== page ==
Don't-Miss Browser Stories
Gives extension developers until May 1 to put their work in the Chrome Web Store; new policy will probably take affect with Chrome 35
A new Chrome feature lets others use your browser without mucking up your bookmarks and settings.
All extensions on Windows must be installed from the Chrome Web Store; those that were not will be permanently disabled
Opera's data compression app for Android is now available to anyone in the U.S. that wants to try it, but you may have to wait to start using it.
Browser autosuggest features are handy, but when you're typing too fast they can sometimes cause problems. Here's how to fix that.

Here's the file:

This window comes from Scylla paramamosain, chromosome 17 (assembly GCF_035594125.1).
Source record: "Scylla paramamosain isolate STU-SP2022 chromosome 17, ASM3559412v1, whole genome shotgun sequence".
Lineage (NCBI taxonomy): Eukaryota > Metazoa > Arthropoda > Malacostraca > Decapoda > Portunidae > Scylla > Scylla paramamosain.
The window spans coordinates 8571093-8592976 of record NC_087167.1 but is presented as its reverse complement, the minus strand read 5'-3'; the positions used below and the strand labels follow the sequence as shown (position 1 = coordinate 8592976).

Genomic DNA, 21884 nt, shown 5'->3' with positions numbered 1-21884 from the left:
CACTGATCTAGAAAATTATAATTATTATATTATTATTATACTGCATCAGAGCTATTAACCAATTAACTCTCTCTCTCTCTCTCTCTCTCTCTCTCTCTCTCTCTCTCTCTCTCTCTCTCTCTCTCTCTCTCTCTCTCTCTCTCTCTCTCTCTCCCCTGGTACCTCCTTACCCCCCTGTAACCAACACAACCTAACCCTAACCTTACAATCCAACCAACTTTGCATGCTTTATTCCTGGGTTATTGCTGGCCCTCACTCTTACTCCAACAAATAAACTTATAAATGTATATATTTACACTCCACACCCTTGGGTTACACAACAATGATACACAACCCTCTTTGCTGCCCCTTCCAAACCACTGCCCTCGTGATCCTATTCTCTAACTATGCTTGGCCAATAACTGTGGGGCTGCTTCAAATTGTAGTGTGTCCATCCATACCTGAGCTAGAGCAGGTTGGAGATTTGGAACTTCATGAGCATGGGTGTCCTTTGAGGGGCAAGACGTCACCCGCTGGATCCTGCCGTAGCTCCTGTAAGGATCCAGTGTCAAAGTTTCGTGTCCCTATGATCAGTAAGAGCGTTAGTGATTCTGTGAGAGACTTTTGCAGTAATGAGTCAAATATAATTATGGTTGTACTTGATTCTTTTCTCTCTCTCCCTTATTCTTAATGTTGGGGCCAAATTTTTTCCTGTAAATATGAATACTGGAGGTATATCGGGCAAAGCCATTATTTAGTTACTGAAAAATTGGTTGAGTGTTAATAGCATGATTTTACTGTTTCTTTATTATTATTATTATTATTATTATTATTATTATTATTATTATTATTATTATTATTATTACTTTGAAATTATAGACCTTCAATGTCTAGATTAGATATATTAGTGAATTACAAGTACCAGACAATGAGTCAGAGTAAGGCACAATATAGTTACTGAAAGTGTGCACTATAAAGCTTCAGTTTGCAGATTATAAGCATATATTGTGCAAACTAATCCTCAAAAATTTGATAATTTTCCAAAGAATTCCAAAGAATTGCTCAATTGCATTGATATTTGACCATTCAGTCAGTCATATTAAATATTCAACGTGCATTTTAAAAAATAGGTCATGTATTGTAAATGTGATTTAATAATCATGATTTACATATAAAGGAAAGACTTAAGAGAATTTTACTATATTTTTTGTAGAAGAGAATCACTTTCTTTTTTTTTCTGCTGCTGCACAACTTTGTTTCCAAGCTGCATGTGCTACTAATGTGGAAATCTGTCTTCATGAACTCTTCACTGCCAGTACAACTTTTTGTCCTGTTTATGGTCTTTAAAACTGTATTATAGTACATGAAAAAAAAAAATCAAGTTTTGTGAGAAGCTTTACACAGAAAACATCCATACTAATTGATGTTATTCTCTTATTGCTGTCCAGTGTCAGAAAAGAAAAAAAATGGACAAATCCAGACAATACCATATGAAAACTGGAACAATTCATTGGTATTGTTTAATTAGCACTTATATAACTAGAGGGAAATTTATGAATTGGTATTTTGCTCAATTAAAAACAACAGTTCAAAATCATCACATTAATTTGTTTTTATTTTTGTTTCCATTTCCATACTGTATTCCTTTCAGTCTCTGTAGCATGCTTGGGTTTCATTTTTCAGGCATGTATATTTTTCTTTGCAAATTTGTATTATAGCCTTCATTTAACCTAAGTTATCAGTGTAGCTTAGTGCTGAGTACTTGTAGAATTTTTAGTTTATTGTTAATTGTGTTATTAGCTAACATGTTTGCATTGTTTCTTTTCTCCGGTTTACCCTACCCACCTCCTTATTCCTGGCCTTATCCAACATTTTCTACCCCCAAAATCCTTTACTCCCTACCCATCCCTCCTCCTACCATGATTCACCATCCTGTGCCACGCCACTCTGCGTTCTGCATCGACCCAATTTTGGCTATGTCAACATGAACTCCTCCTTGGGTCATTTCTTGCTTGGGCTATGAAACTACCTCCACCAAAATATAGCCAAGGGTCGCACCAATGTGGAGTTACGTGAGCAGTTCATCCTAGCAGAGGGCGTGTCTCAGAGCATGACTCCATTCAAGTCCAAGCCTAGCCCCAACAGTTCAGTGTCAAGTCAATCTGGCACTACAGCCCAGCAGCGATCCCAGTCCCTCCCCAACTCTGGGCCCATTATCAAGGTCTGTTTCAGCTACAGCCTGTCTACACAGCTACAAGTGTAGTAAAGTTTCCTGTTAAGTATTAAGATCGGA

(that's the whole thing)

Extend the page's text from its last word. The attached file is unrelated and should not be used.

Firefox has a plan for its new tab page before it gets filled up with your most-visited websites.
The Web has come a long way, but some programs still try to sneak changes to your browser past you. Here's how to undo their evil work.
It's not all bad, but you can't call it good.
The Electronic Frontier Foundation's add-on forces websites to use HTTPS encryption whenever possible.
The virtual assistant already available to Android and iOS users is making its way to the desktop via the beta version of Google's browser.
A Web developer has detailed how Chrome's speech recognition feature can be exploited to keep listening in on your conversations.
Microsoft launches "Rethink," an archive and showcase for the websites that will fool you into thinking that they're native apps.
If your house's PC has several users, creating user profiles in Chrome can make for hassle-free personalized browsing.
Two developers who sold their popular Chrome extensions saw them misused for aggressive advertising